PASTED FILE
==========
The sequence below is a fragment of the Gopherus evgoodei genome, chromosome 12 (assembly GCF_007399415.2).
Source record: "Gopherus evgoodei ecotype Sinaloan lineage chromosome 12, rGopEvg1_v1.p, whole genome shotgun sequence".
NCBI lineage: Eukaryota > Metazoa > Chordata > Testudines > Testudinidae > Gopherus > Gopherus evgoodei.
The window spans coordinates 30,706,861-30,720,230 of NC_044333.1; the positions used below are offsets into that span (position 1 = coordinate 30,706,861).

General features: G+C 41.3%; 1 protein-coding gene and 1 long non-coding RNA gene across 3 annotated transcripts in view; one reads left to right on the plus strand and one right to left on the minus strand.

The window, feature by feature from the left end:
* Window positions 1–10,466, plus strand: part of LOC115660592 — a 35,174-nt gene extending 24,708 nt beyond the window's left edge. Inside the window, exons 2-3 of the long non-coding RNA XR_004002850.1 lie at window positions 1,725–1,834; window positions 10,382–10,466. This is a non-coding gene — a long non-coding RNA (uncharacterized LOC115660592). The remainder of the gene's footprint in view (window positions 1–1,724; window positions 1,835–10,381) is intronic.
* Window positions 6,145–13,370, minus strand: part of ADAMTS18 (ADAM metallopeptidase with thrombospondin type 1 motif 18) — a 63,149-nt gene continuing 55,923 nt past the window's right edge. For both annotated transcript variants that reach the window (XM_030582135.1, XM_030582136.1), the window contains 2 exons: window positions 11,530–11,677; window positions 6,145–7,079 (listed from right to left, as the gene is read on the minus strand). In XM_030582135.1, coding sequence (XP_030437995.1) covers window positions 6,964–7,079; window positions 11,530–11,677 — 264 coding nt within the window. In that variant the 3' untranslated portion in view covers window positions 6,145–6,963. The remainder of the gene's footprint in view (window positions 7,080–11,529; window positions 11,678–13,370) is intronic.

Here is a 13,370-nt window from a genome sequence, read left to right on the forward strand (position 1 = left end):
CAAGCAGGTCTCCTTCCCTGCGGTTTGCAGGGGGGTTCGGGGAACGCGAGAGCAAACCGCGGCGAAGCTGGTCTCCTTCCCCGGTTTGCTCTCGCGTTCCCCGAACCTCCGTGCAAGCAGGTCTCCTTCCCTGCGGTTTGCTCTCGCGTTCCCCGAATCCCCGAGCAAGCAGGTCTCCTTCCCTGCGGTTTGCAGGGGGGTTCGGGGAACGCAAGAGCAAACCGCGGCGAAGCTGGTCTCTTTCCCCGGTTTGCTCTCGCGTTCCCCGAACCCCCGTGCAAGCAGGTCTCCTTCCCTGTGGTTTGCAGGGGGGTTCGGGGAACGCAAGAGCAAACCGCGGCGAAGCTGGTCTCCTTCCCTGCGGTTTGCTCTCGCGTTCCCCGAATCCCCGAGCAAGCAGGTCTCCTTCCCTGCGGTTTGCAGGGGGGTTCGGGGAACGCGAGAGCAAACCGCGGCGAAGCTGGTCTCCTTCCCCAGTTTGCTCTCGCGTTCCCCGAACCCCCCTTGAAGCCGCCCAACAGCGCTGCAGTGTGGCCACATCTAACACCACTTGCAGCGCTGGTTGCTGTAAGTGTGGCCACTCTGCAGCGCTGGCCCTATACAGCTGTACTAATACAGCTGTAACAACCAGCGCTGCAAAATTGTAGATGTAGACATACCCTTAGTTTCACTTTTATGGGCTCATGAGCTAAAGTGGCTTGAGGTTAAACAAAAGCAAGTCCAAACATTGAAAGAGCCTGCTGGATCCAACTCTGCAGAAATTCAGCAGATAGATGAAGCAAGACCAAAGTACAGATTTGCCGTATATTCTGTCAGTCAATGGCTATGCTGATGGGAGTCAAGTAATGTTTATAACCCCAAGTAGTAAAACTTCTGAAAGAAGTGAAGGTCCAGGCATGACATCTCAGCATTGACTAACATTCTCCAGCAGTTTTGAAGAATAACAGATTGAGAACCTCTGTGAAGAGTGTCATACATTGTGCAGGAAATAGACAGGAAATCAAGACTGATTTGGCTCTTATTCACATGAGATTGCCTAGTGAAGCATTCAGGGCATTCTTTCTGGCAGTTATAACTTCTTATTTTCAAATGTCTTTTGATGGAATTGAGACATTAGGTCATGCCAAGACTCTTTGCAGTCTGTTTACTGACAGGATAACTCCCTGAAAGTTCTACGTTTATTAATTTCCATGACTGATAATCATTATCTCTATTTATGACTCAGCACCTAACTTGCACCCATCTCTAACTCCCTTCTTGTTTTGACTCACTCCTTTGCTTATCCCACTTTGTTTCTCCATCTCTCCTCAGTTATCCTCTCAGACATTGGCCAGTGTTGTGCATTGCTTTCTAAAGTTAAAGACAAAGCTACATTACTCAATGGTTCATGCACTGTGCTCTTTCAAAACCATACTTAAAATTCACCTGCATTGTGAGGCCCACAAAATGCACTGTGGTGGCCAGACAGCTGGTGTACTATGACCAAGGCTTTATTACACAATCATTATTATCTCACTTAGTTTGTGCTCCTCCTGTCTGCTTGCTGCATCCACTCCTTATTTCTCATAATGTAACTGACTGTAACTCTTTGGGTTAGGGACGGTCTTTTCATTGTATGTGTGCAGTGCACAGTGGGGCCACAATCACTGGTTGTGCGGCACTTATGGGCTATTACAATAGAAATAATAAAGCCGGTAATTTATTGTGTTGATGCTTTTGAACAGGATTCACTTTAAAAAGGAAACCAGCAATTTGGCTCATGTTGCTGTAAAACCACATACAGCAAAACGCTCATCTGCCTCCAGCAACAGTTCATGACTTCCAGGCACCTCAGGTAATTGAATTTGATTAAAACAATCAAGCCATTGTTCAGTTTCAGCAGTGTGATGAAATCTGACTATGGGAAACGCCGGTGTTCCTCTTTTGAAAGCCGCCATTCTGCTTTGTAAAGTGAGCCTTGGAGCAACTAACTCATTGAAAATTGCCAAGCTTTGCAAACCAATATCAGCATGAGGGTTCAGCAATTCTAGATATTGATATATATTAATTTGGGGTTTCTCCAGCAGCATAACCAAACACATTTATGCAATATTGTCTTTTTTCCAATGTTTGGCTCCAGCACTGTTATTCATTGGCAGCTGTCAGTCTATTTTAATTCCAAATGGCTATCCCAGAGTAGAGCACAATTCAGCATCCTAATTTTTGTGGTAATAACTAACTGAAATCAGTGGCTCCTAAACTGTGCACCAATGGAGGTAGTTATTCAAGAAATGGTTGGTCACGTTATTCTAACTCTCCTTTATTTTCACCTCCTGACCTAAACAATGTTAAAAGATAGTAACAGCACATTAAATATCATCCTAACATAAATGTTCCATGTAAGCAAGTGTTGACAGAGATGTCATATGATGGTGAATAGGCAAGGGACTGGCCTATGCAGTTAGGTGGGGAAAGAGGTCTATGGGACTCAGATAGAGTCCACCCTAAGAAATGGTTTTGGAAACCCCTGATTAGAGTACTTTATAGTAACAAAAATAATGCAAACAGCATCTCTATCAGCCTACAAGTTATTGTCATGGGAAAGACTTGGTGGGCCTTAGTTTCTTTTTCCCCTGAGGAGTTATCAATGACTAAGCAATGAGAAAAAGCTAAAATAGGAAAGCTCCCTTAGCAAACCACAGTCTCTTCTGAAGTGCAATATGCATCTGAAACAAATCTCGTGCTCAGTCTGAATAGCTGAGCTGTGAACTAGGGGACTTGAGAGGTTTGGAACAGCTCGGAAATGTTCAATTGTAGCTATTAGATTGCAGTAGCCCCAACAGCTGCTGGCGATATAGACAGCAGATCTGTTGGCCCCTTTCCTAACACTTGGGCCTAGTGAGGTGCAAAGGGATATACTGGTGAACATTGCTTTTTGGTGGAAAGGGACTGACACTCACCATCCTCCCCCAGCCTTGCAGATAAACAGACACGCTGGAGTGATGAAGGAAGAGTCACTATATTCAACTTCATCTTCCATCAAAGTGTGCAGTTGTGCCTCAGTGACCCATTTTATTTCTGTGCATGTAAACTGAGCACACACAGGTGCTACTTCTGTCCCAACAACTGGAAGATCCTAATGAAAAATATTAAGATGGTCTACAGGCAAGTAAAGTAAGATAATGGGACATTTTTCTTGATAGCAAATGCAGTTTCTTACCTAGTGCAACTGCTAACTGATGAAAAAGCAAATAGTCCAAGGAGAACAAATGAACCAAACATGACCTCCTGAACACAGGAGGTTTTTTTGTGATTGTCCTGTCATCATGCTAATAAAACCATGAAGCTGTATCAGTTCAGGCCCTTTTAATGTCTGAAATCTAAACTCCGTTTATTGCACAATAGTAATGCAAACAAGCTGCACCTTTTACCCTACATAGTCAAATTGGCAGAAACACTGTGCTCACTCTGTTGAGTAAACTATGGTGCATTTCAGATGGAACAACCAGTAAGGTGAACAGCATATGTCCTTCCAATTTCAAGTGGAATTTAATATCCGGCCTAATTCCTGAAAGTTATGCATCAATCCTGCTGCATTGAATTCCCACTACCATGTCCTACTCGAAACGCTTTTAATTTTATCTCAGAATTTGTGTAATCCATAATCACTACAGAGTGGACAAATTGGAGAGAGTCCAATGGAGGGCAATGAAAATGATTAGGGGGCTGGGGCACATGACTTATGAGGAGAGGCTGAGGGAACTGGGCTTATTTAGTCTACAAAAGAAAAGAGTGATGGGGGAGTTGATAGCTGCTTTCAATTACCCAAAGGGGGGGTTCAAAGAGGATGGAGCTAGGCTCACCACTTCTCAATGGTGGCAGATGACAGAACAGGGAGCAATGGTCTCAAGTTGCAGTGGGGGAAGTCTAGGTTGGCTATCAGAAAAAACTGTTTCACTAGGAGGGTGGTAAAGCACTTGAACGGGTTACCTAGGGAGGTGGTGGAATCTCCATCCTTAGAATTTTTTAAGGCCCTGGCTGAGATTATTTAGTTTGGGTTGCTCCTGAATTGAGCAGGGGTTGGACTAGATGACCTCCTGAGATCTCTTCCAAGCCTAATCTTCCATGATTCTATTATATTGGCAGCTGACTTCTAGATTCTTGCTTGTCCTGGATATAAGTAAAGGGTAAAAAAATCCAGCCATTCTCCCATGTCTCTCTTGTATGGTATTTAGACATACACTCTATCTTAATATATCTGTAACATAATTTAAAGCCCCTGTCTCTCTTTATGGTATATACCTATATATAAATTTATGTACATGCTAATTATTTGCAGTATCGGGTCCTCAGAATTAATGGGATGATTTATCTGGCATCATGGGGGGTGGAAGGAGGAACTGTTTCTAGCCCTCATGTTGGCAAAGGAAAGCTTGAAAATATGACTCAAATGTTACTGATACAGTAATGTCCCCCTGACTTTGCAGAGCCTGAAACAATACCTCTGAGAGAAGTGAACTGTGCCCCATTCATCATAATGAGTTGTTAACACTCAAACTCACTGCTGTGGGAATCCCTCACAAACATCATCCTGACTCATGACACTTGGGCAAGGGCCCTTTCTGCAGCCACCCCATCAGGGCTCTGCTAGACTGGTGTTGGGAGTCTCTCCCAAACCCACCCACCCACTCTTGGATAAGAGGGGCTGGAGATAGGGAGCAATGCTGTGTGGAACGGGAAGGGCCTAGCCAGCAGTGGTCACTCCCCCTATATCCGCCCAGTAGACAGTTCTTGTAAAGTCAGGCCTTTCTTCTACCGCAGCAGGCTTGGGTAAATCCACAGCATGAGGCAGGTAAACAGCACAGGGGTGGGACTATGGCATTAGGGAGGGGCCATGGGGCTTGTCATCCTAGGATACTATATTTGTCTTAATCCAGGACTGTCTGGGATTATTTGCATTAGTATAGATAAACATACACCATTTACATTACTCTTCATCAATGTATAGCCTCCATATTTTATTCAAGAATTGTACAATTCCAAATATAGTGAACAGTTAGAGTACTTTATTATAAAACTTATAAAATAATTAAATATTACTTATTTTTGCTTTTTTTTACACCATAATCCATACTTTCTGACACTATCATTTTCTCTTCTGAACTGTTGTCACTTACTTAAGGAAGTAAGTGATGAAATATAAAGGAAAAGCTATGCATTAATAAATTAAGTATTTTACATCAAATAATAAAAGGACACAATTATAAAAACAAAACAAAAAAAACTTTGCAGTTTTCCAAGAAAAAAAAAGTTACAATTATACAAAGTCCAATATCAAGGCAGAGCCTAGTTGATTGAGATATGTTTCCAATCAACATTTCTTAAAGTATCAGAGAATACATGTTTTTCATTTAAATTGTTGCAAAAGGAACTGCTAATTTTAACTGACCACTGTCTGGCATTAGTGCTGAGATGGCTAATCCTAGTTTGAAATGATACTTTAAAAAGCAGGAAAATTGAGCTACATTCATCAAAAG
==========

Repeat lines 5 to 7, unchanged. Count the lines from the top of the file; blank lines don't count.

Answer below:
General features: G+C 41.3%; 1 protein-coding gene and 1 long non-coding RNA gene across 3 annotated transcripts in view; one reads left to right on the plus strand and one right to left on the minus strand.

The window, feature by feature from the left end:
* Window positions 1–10,466, plus strand: part of LOC115660592 — a 35,174-nt gene extending 24,708 nt beyond the window's left edge. Inside the window, exons 2-3 of the long non-coding RNA XR_004002850.1 lie at window positions 1,725–1,834; window positions 10,382–10,466. This is a non-coding gene — a long non-coding RNA (uncharacterized LOC115660592). The remainder of the gene's footprint in view (window positions 1–1,724; window positions 1,835–10,381) is intronic.